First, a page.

Meditation for the very, very busy

Some of these meditation techniques are found on our guided meditation CD, “Guided Meditations for Busy People.” Most take no more than eight minutes and can be fitted easily into a busy schedule. The CD liner notes emphasize that these techniques encapsulate principles that can be integrated into daily activities as well as being practiced on the meditation cushion.

If you’re very busy and perhaps rather stressed, then you’d really benefit from working through the in-depth meditation instruction that you’ll find elsewhere on this site, but you may well be in urgent need of some “meditative first aid” to get you through the next few days until you can create the time to come back and thoroughly explore Wildmind. So for now, here are a few relaxation techniques that you can use to quickly relax in order to get through the day as a happier individual. You can do these exercises anywhere, anytime.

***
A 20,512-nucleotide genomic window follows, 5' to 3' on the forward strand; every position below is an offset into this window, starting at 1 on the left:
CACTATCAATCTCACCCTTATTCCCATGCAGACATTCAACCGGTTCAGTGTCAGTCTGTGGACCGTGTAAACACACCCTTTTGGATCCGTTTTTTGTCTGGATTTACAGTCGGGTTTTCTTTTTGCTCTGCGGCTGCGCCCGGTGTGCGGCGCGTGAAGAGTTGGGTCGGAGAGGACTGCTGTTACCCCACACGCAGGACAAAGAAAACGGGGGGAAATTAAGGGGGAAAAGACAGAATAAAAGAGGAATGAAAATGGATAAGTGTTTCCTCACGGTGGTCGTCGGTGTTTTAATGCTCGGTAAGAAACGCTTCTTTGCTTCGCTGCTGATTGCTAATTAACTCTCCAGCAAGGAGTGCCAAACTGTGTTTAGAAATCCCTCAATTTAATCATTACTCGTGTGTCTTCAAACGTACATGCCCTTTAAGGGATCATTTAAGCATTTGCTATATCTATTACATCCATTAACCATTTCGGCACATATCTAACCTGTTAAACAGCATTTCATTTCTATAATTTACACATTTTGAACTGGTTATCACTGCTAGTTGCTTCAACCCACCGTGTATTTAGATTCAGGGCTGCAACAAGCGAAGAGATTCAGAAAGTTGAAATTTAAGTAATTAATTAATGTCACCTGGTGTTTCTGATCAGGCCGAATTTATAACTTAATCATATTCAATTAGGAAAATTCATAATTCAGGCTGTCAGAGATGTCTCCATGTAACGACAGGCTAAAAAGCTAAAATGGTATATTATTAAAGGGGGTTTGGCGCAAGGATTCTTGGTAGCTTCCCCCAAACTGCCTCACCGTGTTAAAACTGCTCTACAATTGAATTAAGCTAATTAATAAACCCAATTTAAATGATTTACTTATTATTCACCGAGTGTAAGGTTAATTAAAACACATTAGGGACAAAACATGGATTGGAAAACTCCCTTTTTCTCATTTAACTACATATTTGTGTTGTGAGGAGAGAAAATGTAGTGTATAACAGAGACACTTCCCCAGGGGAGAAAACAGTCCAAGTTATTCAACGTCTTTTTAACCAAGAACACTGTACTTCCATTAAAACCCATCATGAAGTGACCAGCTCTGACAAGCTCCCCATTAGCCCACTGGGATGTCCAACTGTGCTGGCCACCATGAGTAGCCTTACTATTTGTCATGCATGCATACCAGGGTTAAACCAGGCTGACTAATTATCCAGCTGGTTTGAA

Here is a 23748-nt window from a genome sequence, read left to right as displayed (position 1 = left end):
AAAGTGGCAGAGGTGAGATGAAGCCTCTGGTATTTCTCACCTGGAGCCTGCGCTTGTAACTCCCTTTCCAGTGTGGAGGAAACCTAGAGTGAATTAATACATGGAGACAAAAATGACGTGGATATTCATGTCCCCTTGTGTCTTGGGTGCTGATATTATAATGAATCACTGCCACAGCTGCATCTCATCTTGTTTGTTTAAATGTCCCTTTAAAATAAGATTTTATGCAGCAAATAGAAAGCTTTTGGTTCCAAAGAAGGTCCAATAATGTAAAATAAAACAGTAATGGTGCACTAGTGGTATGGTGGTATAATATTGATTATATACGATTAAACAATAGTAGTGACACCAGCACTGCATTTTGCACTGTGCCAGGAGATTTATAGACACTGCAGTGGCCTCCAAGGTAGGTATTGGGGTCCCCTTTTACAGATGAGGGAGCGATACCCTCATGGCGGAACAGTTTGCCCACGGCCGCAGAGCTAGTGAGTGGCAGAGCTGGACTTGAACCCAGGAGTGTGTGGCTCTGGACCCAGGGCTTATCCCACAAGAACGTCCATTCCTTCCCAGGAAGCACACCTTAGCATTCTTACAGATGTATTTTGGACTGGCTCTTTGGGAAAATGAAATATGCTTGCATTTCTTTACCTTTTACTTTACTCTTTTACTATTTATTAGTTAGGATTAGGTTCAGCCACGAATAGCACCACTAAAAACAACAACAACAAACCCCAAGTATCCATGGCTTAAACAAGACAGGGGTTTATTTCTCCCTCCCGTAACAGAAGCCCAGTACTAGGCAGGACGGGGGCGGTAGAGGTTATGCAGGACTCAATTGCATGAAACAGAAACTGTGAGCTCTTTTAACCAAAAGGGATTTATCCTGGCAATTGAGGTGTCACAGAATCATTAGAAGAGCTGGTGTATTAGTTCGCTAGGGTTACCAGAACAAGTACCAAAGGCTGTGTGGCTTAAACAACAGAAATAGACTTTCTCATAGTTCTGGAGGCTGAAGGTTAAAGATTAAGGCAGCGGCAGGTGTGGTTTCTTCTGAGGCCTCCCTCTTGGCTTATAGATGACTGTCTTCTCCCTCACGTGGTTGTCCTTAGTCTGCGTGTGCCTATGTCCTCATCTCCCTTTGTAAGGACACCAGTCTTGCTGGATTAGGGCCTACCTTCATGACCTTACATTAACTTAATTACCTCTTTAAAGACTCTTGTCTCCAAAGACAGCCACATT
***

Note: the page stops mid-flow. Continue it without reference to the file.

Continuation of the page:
1. Centering breathing

Several times a day, stop, sit in a relaxed position, and breathe deeply and slowly into your abdomen for two or three minutes. If your mind wanders, just gently bring it back to your breathing. Slow, deep breathing has been shown to promote relaxation. In addition, focusing on your abdomen has a calming, centering effect. It will help if you really let go on the out-breath. There is a natural phase of relaxation that takes place every time you exhale. By paying attention to this phase of relaxation you encourage your body to relax more deeply, and this in turn has a calming effect on your mind.